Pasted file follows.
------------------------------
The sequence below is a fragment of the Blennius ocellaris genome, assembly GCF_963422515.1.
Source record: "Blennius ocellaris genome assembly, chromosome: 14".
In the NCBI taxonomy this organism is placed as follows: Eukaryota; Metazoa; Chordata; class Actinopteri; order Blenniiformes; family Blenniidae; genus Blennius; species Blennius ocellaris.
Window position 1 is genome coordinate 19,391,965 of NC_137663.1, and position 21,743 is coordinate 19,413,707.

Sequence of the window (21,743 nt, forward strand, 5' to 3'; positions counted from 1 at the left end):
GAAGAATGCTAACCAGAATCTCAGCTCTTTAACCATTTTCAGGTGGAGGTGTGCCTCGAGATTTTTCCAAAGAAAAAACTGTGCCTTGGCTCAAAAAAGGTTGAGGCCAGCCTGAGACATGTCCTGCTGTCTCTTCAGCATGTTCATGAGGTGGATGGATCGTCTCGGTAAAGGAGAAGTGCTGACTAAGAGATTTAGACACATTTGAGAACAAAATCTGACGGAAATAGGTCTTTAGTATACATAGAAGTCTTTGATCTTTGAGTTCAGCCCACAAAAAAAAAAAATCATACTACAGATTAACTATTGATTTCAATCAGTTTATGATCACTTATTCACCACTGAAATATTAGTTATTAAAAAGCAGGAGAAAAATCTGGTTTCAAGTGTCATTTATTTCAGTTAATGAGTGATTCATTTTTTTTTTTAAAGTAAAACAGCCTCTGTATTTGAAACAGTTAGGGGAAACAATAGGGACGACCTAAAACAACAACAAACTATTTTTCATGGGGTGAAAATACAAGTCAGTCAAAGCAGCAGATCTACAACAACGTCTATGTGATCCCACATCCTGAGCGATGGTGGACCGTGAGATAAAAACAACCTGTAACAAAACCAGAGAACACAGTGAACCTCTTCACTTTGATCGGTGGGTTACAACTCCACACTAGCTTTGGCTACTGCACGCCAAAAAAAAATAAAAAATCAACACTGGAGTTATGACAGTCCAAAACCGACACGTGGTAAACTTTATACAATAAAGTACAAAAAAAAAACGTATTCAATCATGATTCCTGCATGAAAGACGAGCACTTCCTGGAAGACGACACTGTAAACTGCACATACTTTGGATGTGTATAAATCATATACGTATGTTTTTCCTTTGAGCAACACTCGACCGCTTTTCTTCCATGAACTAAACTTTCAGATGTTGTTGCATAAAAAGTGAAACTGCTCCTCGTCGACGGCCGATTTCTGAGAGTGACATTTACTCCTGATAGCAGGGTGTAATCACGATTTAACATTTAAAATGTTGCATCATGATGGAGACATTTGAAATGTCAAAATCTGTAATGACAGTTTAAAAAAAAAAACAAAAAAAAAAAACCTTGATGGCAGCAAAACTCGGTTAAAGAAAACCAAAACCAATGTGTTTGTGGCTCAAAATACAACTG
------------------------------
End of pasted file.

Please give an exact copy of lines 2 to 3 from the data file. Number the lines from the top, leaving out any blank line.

Source record: "Blennius ocellaris genome assembly, chromosome: 14".
In the NCBI taxonomy this organism is placed as follows: Eukaryota; Metazoa; Chordata; class Actinopteri; order Blenniiformes; family Blenniidae; genus Blennius; species Blennius ocellaris.